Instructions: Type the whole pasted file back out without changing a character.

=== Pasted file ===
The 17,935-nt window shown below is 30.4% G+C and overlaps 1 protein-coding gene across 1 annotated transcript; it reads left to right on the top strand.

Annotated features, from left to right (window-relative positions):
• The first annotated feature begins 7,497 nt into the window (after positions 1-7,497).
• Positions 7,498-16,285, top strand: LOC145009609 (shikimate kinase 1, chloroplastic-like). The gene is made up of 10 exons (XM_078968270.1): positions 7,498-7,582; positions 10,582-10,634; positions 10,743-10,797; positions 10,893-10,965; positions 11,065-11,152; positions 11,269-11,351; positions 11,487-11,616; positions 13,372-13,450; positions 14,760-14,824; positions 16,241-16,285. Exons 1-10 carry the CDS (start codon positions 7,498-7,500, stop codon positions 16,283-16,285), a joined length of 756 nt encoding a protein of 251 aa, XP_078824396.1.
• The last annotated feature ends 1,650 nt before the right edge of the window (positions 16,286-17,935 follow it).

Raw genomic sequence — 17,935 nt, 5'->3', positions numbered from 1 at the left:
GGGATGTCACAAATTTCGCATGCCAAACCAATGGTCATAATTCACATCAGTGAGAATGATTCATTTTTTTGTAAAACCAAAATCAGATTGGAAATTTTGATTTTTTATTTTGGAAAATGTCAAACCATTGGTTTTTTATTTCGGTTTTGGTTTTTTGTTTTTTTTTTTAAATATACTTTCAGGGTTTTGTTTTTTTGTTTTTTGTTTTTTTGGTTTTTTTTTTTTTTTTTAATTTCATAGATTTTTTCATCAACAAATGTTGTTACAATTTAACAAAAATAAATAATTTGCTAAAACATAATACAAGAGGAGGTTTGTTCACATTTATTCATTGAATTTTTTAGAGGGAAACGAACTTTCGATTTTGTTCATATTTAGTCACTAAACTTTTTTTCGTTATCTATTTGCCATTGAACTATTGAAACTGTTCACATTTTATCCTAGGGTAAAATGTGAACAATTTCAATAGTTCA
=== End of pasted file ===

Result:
The 17,935-nt window shown below is 30.4% G+C and overlaps 1 protein-coding gene across 1 annotated transcript; it reads left to right on the top strand.

Annotated features, from left to right (window-relative positions):
• The first annotated feature begins 7,497 nt into the window (after positions 1-7,497).
• Positions 7,498-16,285, top strand: LOC145009609 (shikimate kinase 1, chloroplastic-like). The gene is made up of 10 exons (XM_078968270.1): positions 7,498-7,582; positions 10,582-10,634; positions 10,743-10,797; positions 10,893-10,965; positions 11,065-11,152; positions 11,269-11,351; positions 11,487-11,616; positions 13,372-13,450; positions 14,760-14,824; positions 16,241-16,285. Exons 1-10 carry the CDS (start codon positions 7,498-7,500, stop codon positions 16,283-16,285), a joined length of 756 nt encoding a protein of 251 aa, XP_078824396.1.
• The last annotated feature ends 1,650 nt before the right edge of the window (positions 16,286-17,935 follow it).

Raw genomic sequence — 17,935 nt, 5'->3', positions numbered from 1 at the left:
GGGATGTCACAAATTTCGCATGCCAAACCAATGGTCATAATTCACATCAGTGAGAATGATTCATTTTTTTGTAAAACCAAAATCAGATTGGAAATTTTGATTTTTTATTTTGGAAAATGTCAAACCATTGGTTTTTTATTTCGGTTTTGGTTTTTTGTTTTTTTTTTTAAATATACTTTCAGGGTTTTGTTTTTTTGTTTTTTGTTTTTTTGGTTTTTTTTTTTTTTTTTAATTTCATAGATTTTTTCATCAACAAATGTTGTTACAATTTAACAAAAATAAATAATTTGCTAAAACATAATACAAGAGGAGGTTTGTTCACATTTATTCATTGAATTTTTTAGAGGGAAACGAACTTTCGATTTTGTTCATATTTAGTCACTAAACTTTTTTTCGTTATCTATTTGCCATTGAACTATTGAAACTGTTCACATTTTATCCTAGGGTAAAATGTGAACAATTTCAATAGTTCA